As with Sainte-Colombe, little of Marin Marais' personal life was known after he reached adulthood. Marin Marais married a Parisian, Catherine d'Amicourt, on 21 September 1676. They had 19 children together. Catherine Damicourt, a Parisian from the Saint-Etienne-du-Mont neighborhood and the daughter of an upholsterer master, married to Marin Marais, the court musician for Louis XIV, on 21 September 1676 when Marais was 20. ...


Facsimiles of all five books of Marais' Pièces de viole are published by Éditions J.M. Fuzeau. A complete critical edition of his instrumental works in seven volumes, edited by John Hsu, is published by Broude Brothers.


References in Film

Marais and his music were featured in the film Tous les matins du monde (1991), an atmospheric, meticulously imagined life of Monsieur de Sainte-Colombe. Marais' music figured prominently in that film, including of his longer work Sonnerie de Ste-Geneviève du Mont-de-Paris (1723). A recording of the Sonnerie performed on a Fairlight synthesizer was used in the cult classic film Liquid Sky. Tous les matins du monde is a novel writen by Pascal Quignard in 1991. ... Sonnerie de Ste-Geneviève du Mont-de-Paris, The Bells of St. ... Events February 16 - Louis XV of France attains his majority Births February 24 - John Burgoyne, British general (d. ... Liquid Sky is a 1982 comedy / science fiction film produced and directed by Slava Tsukerman. ...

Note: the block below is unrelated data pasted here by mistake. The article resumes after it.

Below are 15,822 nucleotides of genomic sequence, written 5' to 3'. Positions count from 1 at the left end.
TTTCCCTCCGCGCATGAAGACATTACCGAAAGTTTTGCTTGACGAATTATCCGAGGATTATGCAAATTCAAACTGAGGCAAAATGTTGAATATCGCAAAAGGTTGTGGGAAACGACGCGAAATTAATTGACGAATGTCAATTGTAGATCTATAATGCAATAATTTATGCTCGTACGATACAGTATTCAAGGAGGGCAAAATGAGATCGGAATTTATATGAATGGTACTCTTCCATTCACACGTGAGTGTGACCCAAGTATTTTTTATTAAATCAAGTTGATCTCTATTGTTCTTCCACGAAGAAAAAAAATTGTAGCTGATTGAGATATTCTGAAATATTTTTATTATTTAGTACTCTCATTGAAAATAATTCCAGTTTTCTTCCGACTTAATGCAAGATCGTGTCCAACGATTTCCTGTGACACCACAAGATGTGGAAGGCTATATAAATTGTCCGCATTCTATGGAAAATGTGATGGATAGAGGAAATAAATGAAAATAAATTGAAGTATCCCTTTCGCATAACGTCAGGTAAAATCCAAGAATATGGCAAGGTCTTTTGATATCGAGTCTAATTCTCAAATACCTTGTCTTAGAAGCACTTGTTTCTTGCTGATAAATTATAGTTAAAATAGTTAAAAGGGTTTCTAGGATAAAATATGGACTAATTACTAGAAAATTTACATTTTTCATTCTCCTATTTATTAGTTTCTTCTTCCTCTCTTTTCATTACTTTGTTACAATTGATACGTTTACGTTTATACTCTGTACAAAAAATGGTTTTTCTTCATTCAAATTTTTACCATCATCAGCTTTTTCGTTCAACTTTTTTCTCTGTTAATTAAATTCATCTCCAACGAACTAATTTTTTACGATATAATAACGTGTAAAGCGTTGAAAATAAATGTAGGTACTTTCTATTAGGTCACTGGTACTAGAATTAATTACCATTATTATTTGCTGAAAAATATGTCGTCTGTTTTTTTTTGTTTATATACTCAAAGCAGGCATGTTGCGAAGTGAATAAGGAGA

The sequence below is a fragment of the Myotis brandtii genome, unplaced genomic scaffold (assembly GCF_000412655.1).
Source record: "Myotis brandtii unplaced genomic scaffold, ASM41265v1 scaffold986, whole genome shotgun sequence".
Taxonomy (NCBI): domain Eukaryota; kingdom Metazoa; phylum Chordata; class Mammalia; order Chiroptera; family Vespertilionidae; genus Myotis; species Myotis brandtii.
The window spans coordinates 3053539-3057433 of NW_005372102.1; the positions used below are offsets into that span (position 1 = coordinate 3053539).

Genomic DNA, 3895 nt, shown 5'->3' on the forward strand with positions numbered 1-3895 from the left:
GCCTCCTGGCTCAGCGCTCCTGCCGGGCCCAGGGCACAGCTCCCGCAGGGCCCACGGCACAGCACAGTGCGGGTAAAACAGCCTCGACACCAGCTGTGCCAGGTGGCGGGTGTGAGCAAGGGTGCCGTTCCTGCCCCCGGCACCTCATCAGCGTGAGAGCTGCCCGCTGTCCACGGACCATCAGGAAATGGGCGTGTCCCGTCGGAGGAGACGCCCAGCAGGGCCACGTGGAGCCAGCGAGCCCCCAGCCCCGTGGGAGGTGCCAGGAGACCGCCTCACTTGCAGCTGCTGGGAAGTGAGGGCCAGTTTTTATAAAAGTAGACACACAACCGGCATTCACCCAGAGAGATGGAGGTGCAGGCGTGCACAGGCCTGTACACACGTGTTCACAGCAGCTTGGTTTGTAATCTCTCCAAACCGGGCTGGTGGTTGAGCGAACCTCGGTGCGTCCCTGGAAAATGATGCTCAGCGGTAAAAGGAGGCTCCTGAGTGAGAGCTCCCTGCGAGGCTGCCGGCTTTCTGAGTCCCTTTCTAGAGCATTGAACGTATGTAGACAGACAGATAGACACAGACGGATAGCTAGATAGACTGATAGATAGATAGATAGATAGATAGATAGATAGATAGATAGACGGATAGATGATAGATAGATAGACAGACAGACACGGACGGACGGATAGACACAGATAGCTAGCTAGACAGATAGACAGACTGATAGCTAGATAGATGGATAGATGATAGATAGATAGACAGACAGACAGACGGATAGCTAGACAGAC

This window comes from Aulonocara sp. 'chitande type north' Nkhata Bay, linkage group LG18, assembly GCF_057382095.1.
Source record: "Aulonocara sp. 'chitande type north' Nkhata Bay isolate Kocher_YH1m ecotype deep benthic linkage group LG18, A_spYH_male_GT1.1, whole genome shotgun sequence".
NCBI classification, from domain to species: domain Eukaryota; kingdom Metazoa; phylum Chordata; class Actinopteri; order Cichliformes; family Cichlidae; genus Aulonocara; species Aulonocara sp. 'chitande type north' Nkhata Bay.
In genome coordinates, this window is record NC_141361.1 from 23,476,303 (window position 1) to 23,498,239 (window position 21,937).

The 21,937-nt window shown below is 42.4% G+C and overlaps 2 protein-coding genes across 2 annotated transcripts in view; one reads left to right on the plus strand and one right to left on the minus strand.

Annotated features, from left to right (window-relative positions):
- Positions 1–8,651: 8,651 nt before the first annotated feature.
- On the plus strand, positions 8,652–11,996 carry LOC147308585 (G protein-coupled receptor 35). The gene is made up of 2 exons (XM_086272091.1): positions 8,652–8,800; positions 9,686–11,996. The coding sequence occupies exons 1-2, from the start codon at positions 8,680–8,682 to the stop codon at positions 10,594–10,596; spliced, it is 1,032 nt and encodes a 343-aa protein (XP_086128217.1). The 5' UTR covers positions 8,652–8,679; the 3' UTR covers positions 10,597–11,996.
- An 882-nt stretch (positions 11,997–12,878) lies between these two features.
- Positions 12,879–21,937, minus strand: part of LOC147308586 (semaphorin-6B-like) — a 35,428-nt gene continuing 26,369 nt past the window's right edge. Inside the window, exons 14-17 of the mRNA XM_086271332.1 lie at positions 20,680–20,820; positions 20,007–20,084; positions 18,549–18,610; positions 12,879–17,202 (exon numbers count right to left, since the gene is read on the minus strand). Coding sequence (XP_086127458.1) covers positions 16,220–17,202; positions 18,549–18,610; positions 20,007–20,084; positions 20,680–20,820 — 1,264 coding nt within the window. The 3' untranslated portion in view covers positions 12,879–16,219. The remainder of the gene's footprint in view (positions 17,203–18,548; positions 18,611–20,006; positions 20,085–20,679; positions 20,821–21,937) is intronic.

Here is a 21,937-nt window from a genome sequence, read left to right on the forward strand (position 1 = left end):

External Links

  • Public Domain Sheet Music by Marin Marais at IMSLP

  Results from FactBites:
 
Marin Marais - Wikipedia, the free encyclopedia (263 words)
Marin Marais (31 May 1656, Paris 15 August 1728, Paris) was a pupil of Jean-Baptiste Lully and of the viol player Monsieur de Sainte-Colombe.
He was hired as a musician in 1676 to the royal court of Versailles.
He featured as a central character in the film Tous les matins du monde (1991), which is an atmospheric meticulously imagined life of Monsieur de Sainte-Colombe, and Marais' music figured prominently in that film.
MARIN MARAIS, Biography, Discography (372 words)
Marin Marais was the central figure in the French school of bass-viol composers and performers that flourished during the late 17th and early 18th centuries.
Marais entered the royal orchestra as a soloist in 1685 and about the same time became a member of the orchestra of the Acadèmie Royale de Musique.
Although Marais' operas, trio sonatas, and other compositions were widely performed during his lifetime, the most significant part of his musical output is represented by the five books of Pièces de Violes that he produced over a period of forty years, between 1686 and 1725.
  More results at FactBites »